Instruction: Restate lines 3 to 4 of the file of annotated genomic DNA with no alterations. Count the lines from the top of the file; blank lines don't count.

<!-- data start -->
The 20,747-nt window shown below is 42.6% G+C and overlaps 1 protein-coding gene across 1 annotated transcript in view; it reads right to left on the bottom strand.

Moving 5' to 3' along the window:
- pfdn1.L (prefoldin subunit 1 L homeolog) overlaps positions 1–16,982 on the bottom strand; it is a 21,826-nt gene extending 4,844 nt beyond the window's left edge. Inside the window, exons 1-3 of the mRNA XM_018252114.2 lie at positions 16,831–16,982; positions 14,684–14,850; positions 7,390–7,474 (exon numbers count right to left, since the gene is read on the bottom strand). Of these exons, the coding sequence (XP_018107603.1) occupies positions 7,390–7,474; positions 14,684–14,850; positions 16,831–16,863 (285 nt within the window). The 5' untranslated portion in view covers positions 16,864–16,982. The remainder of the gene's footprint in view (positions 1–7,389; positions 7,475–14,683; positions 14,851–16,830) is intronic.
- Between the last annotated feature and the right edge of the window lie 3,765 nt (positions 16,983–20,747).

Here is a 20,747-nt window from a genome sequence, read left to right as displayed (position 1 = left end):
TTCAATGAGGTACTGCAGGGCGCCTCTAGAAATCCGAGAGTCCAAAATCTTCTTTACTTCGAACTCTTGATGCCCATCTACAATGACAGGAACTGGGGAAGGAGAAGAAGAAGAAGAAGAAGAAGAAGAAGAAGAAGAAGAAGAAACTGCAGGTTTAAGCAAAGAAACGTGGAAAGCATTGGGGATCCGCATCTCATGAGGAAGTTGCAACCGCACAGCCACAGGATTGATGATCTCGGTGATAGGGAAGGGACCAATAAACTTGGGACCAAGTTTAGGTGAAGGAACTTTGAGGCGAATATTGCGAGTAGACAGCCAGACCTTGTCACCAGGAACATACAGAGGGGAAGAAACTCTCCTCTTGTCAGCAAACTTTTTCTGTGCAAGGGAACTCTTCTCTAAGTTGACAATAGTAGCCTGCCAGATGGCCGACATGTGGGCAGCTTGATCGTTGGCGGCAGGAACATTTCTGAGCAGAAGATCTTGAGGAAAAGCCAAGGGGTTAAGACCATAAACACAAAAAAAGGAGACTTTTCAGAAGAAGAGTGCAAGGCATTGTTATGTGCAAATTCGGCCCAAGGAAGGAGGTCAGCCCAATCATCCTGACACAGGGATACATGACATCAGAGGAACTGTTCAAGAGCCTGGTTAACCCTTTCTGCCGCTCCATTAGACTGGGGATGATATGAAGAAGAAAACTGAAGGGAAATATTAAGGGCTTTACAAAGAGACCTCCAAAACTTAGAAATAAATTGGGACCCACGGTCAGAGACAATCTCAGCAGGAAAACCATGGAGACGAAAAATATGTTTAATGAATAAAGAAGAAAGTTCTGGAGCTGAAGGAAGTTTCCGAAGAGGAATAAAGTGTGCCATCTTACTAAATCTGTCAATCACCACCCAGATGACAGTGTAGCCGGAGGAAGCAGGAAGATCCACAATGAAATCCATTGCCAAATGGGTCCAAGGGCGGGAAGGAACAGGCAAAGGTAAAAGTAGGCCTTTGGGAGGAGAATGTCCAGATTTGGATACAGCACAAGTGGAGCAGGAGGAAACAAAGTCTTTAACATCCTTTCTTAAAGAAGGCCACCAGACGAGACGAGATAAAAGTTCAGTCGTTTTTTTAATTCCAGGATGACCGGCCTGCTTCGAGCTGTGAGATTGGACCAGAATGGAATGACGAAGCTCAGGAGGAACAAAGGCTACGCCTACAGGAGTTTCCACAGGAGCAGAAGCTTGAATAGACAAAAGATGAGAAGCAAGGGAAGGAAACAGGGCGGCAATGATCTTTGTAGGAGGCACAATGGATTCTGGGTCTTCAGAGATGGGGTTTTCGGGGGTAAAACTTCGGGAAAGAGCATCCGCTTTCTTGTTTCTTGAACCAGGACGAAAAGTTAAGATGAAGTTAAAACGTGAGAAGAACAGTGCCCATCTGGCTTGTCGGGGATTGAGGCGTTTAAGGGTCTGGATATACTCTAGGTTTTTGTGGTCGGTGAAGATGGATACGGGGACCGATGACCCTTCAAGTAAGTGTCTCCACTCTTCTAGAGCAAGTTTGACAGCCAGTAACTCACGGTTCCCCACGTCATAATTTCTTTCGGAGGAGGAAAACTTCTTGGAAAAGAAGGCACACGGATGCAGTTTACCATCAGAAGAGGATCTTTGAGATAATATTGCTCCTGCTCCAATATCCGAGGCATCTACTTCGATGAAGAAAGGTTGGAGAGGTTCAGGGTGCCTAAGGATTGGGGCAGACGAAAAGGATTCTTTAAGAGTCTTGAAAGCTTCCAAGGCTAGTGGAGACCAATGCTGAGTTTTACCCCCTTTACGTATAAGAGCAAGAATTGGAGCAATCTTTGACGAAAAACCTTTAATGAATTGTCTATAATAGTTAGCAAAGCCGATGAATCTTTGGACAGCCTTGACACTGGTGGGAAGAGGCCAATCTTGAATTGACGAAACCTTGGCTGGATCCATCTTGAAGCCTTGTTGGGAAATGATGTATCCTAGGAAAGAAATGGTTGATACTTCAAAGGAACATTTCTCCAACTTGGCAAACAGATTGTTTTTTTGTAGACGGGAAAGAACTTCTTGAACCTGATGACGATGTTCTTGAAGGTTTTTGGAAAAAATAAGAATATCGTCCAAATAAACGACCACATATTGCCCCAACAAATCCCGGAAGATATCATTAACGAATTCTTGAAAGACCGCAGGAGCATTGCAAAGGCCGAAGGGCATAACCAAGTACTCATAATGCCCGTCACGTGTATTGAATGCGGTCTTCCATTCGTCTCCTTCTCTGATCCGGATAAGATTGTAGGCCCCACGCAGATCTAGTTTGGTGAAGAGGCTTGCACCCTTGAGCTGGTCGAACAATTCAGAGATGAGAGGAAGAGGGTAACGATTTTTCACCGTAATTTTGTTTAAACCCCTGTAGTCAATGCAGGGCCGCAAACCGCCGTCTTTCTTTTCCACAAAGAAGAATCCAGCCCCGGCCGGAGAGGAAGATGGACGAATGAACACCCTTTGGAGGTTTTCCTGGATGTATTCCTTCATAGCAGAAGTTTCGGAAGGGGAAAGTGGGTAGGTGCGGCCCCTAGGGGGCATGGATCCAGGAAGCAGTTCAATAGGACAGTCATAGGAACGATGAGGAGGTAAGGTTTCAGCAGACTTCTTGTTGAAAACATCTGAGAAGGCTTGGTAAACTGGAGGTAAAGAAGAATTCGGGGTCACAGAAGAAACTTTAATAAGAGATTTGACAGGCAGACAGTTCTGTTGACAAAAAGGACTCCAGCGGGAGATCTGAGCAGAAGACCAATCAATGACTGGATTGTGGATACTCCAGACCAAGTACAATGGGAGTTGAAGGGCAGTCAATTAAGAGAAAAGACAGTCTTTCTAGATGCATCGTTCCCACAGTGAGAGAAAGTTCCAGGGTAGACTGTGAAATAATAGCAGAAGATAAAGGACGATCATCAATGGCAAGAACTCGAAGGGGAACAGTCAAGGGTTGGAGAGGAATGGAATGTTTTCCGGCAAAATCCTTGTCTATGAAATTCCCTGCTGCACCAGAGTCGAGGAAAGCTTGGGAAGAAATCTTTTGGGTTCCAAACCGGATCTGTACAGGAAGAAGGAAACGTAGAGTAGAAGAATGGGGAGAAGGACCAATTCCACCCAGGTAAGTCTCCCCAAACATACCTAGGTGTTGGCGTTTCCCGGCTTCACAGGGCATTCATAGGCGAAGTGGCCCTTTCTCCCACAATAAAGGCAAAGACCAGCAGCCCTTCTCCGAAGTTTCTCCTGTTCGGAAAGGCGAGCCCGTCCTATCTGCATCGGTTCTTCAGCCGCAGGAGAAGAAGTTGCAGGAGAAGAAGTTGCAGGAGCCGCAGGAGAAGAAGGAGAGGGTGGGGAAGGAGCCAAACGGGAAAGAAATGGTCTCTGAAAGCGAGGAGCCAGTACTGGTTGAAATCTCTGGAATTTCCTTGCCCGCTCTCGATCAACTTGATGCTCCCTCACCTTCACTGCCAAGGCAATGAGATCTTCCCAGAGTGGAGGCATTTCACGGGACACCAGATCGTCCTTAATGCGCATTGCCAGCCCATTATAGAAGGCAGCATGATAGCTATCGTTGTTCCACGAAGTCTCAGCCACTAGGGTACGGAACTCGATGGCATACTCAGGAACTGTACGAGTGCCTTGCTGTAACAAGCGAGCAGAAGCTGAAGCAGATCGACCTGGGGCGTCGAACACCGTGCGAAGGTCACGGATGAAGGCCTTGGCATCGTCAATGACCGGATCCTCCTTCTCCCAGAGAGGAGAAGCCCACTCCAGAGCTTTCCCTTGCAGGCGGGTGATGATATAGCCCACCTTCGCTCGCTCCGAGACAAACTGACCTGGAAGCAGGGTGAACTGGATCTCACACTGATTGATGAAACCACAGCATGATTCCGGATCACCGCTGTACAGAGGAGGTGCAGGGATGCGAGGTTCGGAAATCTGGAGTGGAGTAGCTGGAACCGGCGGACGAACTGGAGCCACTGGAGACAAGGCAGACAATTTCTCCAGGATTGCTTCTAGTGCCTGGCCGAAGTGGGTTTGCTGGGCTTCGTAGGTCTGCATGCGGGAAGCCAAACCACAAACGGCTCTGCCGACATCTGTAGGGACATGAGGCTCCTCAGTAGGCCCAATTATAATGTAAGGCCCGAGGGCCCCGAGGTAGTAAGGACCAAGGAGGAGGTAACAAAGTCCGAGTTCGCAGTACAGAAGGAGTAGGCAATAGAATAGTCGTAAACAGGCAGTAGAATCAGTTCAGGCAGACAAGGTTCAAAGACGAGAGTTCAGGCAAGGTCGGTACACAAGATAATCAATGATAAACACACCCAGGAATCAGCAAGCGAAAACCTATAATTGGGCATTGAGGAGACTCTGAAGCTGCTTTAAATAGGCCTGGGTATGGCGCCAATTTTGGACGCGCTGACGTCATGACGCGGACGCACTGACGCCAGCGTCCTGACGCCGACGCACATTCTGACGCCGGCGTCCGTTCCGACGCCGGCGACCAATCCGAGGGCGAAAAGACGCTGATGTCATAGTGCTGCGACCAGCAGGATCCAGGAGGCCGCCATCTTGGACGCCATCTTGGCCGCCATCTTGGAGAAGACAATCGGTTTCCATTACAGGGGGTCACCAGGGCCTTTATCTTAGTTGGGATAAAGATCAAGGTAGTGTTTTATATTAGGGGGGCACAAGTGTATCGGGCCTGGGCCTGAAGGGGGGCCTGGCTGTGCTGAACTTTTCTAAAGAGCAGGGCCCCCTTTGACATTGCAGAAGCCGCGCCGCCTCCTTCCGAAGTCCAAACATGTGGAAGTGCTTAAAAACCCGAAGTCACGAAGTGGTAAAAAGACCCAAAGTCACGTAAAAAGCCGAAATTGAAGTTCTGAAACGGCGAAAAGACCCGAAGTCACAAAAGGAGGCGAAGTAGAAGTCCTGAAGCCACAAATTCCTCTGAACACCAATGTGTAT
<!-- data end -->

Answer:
- pfdn1.L (prefoldin subunit 1 L homeolog) overlaps positions 1–16,982 on the bottom strand; it is a 21,826-nt gene extending 4,844 nt beyond the window's left edge. Inside the window, exons 1-3 of the mRNA XM_018252114.2 lie at positions 16,831–16,982; positions 14,684–14,850; positions 7,390–7,474 (exon numbers count right to left, since the gene is read on the bottom strand). Of these exons, the coding sequence (XP_018107603.1) occupies positions 7,390–7,474; positions 14,684–14,850; positions 16,831–16,863 (285 nt within the window). The 5' untranslated portion in view covers positions 16,864–16,982. The remainder of the gene's footprint in view (positions 1–7,389; positions 7,475–14,683; positions 14,851–16,830) is intronic.
- Between the last annotated feature and the right edge of the window lie 3,765 nt (positions 16,983–20,747).